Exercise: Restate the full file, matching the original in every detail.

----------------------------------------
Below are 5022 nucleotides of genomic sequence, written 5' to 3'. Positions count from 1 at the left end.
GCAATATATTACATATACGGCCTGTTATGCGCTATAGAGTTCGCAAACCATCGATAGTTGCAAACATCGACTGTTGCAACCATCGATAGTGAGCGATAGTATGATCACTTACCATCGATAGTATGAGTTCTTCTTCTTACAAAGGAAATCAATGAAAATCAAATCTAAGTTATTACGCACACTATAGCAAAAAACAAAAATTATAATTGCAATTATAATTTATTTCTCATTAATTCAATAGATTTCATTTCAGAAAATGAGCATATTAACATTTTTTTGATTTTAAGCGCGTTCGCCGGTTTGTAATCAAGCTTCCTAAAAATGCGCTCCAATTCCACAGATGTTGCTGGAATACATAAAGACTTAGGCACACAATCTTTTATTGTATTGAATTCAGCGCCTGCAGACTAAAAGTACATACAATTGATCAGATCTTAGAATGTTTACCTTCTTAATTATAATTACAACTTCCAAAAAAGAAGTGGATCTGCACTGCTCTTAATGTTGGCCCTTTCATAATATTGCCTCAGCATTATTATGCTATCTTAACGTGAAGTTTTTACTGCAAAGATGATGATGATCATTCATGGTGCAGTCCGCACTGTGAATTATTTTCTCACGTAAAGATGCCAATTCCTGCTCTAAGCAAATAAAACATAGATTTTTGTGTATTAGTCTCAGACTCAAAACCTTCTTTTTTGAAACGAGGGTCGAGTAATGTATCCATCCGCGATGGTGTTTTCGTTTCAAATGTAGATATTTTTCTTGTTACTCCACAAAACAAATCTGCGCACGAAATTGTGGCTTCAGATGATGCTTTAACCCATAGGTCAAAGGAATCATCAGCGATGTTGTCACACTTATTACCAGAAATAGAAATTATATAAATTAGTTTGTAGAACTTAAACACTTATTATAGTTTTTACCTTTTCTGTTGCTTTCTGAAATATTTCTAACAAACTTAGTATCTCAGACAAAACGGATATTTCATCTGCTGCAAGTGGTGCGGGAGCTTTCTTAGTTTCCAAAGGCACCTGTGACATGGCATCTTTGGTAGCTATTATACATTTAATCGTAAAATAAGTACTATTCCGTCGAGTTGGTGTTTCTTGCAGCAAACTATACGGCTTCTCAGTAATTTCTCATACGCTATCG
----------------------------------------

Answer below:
Below are 5022 nucleotides of genomic sequence, written 5' to 3'. Positions count from 1 at the left end.
GCAATATATTACATATACGGCCTGTTATGCGCTATAGAGTTCGCAAACCATCGATAGTTGCAAACATCGACTGTTGCAACCATCGATAGTGAGCGATAGTATGATCACTTACCATCGATAGTATGAGTTCTTCTTCTTACAAAGGAAATCAATGAAAATCAAATCTAAGTTATTACGCACACTATAGCAAAAAACAAAAATTATAATTGCAATTATAATTTATTTCTCATTAATTCAATAGATTTCATTTCAGAAAATGAGCATATTAACATTTTTTTGATTTTAAGCGCGTTCGCCGGTTTGTAATCAAGCTTCCTAAAAATGCGCTCCAATTCCACAGATGTTGCTGGAATACATAAAGACTTAGGCACACAATCTTTTATTGTATTGAATTCAGCGCCTGCAGACTAAAAGTACATACAATTGATCAGATCTTAGAATGTTTACCTTCTTAATTATAATTACAACTTCCAAAAAAGAAGTGGATCTGCACTGCTCTTAATGTTGGCCCTTTCATAATATTGCCTCAGCATTATTATGCTATCTTAACGTGAAGTTTTTACTGCAAAGATGATGATGATCATTCATGGTGCAGTCCGCACTGTGAATTATTTTCTCACGTAAAGATGCCAATTCCTGCTCTAAGCAAATAAAACATAGATTTTTGTGTATTAGTCTCAGACTCAAAACCTTCTTTTTTGAAACGAGGGTCGAGTAATGTATCCATCCGCGATGGTGTTTTCGTTTCAAATGTAGATATTTTTCTTGTTACTCCACAAAACAAATCTGCGCACGAAATTGTGGCTTCAGATGATGCTTTAACCCATAGGTCAAAGGAATCATCAGCGATGTTGTCACACTTATTACCAGAAATAGAAATTATATAAATTAGTTTGTAGAACTTAAACACTTATTATAGTTTTTACCTTTTCTGTTGCTTTCTGAAATATTTCTAACAAACTTAGTATCTCAGACAAAACGGATATTTCATCTGCTGCAAGTGGTGCGGGAGCTTTCTTAGTTTCCAAAGGCACCTGTGACATGGCATCTTTGGTAGCTATTATACATTTAATCGTAAAATAAGTACTATTCCGTCGAGTTGGTGTTTCTTGCAGCAAACTATACGGCTTCTCAGTAATTTCTCATACGCTATCG